In Heat Three, Miss Canada III was running last when she broke a connecting rod on lap-ten.

The Wilsons then skipped the President's Cup and called it quits for the season. But even in defeat, Miss Canada III had established itself as a fast boat and a definite threat for top honors in 1939. And it was.

The 1939 campaign shaped up as Ernie and Harold Wilson's most serious attempt to date. The craft sported a rebuilt Miller engine, re-designed by William J. Muller. And unlike many of his contemporaries, Harold put his boat through a long and exhaustive series of tests on the water. The boat was reported to be doing 105 miles per hour consistently on the straightaway.

Clearly, Miss Canada III had to be regarded as the most serious Gold Cup Class threat from "North of the Border" since Rainbow IV in 1924.

Harold Wilson had a new riding mechanic in 1939 in the person of Charlie Volker, a replacement for Mrs. Wilson who had retired from competition on account of pregnancy. Charlie was later to develop the Volker gear box, used in many race boats.

At the 1939 Gold Cup in Detroit, Wilson and Volker took over the lead on lap-two of Heat One and maintained it until lap-nine when they were passed by My Sin, a three-point design of hydroplane, driven by Guy Simmons. My Sin took the checkered flag at 67.050 for the 30 miles, followed by Miss Canada III at 63.336.

The Wilson team experienced supercharger woes in Heats Two and Three but still managed an overall third-place.

The supercharger continued to be a problem as the Miss Canada III crew worked around the clock to prepare for the 1939 President's Cup, three weeks later. They finished work less than 48 hours before the start of the First Heat at Washington, D.C.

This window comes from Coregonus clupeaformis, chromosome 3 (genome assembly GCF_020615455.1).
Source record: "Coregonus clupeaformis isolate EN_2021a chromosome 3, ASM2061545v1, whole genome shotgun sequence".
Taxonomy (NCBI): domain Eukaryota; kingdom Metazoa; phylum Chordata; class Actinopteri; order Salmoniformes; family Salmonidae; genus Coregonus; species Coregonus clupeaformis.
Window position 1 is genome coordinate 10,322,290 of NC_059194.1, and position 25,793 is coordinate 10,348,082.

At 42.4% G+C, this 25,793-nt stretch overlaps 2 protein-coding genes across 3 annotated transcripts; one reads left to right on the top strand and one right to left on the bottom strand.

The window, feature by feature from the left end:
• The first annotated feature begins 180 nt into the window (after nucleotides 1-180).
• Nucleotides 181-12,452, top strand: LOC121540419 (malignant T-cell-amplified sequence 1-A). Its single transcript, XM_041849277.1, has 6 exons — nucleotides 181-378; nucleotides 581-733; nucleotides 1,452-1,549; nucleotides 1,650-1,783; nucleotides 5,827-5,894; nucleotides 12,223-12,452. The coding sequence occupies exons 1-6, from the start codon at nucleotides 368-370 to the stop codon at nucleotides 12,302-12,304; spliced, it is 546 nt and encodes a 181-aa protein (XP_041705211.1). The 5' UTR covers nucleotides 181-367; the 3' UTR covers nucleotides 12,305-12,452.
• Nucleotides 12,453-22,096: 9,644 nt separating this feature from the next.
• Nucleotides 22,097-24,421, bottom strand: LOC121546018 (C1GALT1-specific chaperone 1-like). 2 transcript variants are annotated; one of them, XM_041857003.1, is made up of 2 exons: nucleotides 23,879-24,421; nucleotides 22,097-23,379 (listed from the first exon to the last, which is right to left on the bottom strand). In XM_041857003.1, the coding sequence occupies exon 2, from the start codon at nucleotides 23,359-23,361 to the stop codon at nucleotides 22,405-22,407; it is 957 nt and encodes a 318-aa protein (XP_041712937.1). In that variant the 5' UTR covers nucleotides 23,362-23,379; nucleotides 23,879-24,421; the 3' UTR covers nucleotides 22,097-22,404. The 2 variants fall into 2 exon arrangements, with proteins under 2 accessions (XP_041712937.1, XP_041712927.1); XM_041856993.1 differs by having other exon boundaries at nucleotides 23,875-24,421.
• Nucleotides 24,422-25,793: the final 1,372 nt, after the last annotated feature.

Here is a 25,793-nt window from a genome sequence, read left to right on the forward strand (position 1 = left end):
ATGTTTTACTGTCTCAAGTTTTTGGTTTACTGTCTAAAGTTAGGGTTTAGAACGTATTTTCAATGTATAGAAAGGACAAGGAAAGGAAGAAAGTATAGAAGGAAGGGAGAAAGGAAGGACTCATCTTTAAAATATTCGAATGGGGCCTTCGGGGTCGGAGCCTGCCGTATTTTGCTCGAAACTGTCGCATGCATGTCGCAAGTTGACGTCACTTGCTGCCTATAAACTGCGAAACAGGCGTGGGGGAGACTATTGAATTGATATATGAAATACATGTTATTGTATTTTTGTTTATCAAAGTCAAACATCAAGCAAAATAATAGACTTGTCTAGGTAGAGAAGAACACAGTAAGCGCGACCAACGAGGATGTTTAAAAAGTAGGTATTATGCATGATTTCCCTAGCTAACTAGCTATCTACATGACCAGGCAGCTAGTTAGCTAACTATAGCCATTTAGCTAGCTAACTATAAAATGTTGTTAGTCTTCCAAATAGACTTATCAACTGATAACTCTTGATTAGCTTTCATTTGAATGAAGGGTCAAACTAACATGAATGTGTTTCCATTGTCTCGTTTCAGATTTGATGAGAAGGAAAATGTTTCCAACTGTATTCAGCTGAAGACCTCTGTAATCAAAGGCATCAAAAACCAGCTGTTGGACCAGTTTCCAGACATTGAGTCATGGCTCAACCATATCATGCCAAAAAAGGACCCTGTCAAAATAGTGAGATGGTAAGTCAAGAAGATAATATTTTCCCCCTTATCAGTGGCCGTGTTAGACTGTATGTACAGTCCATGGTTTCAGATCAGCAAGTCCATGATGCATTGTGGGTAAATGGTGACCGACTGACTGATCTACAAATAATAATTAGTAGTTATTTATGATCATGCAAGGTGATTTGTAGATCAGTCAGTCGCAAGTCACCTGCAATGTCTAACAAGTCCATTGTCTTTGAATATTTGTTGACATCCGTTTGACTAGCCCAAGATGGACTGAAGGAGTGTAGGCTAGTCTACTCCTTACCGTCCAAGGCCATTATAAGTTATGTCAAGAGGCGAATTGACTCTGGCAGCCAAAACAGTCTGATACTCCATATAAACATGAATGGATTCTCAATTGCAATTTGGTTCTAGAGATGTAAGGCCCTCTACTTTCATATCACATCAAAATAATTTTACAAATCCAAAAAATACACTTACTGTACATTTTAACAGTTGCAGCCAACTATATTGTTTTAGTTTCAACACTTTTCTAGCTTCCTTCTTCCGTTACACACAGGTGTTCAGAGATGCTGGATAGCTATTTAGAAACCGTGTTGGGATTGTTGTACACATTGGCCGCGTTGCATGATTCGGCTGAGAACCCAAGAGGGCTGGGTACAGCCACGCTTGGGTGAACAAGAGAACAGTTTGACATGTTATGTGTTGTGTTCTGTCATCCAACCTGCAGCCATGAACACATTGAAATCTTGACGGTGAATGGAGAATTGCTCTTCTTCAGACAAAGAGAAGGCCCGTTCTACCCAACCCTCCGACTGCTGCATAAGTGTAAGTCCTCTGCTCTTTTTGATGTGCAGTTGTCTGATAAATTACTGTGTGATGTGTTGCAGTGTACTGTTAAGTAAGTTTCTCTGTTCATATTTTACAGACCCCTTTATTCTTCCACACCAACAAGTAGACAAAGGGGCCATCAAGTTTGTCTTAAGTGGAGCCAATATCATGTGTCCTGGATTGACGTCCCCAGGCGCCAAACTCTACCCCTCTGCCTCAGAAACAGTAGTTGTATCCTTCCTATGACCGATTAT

Unfortunately, there was no time to give the new set-up a water test. They could only load the mahogany-and-black G-8 on its trailer and rush it to the U.S. capitol, where she arrived late the night before the race.

Five boats, fresh from running at Detroit, appeared at Washington: Miss Canada III, My Sin, Notre Dame, So-Long, and Why Worry.

Miss Canada III and Notre Dame were step hydroplanes; the other three were Ventnor three-pointers, consisting of two sponsons and a fully submerged propeller.

Motor Boating Magazine described Heat One as follows:

"At the beginning of the last lap, Notre Dame led by five seconds. As Miss Canada III was gaining at the rate of 4 or 5 seconds a lap, it was apparent that the finish was to be close.

"As the two leaders dashed across the finish line, there was no open water between. The official time recorded them as being only one-fifth of a second apart."

Notre Dame had won the 400 first-place heat points, but the race was far from over. As had often been predicted, when the Canadian challenger finally ironed out her engine difficulties, there would be no stopping her. As Motor Boating Magazine commented:

"This time, Miss Canada III came into her own and proved all the nice things that everyone had been saying about her for the last couple of years."

The next time out, pilot Wilson and mechanic Volker had the situation well in hand, keeping well ahead of Notre Dame, which was the only other boat running at the checkered flag.

Wilson and Volker kept their competitive momentum going in Heat Three as well, beating Notre Dame decisively and turning in a President's Cup record for the 45-mile distance at 64.720 miles per hour.

Miss Canada III concluded with 1500 accumulated points, including 400 bonus markers for the fastest race. Notre Dame ended up with 1400 points, including an additional 400 for doing 67.064 in Heat One--the fastest 15-mile speed of the event. Lou Fageol's So-Long was officially third overall with 225 points.

The fine performances by both Miss Canada III and Notre Dame at Washington in 1939 served notice that the step hydroplane design as a competitive concept was far from dead.

In winning the 13th annual President's Cup, Miss Canada III became the first Canadian craft to ever win a major U.S. trophy in the Gold Cup Class. The “III” was also the National High Point Champion in the "G" class for 1939. Her victory on the Potomac established the Van Patten-designed hull as one of the most popular race boats of all time. And her riding characteristics were legendary.

In a 1984 interview with Classic Boat Magazine, Harold Wilson recalled that "Miss Canada III handled like a canoe; it had perfect balance."